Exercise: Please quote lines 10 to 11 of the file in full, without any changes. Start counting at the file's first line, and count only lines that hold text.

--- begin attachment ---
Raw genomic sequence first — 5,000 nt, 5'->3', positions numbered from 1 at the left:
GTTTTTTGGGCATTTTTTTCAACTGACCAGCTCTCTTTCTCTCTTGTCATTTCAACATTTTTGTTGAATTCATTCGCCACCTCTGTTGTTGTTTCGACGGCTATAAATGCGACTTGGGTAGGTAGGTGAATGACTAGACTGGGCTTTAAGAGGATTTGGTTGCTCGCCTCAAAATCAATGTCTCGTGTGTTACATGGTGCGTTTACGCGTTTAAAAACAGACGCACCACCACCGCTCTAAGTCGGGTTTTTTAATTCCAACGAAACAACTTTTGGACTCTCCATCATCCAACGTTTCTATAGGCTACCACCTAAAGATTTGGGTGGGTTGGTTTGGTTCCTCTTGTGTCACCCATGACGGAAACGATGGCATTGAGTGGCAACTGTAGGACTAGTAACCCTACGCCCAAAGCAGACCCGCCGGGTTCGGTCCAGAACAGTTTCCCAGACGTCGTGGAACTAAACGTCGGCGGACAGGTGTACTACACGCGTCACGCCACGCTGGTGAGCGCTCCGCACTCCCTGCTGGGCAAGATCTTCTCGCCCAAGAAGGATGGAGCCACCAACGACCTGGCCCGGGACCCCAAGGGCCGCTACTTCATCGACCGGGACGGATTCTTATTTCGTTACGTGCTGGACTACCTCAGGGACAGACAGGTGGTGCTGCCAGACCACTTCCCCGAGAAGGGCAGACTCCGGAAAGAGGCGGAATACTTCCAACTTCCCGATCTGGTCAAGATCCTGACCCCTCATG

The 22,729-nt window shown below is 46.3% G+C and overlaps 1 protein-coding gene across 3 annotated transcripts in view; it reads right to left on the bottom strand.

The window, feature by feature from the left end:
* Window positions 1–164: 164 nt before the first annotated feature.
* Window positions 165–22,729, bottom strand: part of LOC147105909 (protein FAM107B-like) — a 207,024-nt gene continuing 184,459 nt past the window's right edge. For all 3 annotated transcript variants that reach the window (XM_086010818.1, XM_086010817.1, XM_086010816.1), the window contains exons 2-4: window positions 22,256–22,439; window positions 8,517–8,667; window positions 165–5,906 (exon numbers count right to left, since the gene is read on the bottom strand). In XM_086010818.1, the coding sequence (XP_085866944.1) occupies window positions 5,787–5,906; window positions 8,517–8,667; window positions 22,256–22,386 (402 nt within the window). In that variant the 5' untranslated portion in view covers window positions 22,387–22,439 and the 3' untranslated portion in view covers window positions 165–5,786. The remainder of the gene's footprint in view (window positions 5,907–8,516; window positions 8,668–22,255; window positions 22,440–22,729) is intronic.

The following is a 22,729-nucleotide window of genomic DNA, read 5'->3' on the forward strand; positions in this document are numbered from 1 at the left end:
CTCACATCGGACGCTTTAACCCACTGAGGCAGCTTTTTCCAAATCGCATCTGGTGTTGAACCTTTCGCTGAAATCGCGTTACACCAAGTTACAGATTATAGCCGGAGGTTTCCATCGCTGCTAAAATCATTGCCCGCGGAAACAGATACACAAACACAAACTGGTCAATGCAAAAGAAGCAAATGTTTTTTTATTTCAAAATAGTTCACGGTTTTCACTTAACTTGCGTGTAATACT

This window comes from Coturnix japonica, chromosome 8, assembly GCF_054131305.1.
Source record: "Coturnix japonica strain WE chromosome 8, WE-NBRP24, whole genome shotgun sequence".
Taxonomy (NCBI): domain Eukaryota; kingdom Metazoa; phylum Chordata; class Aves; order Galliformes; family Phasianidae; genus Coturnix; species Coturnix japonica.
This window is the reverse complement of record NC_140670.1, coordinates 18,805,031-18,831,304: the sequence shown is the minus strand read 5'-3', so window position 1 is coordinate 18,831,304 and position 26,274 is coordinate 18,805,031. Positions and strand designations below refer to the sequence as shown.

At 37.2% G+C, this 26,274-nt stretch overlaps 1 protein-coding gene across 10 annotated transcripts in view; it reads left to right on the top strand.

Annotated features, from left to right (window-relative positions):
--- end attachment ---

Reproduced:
Source record: "Coturnix japonica strain WE chromosome 8, WE-NBRP24, whole genome shotgun sequence".
Taxonomy (NCBI): domain Eukaryota; kingdom Metazoa; phylum Chordata; class Aves; order Galliformes; family Phasianidae; genus Coturnix; species Coturnix japonica.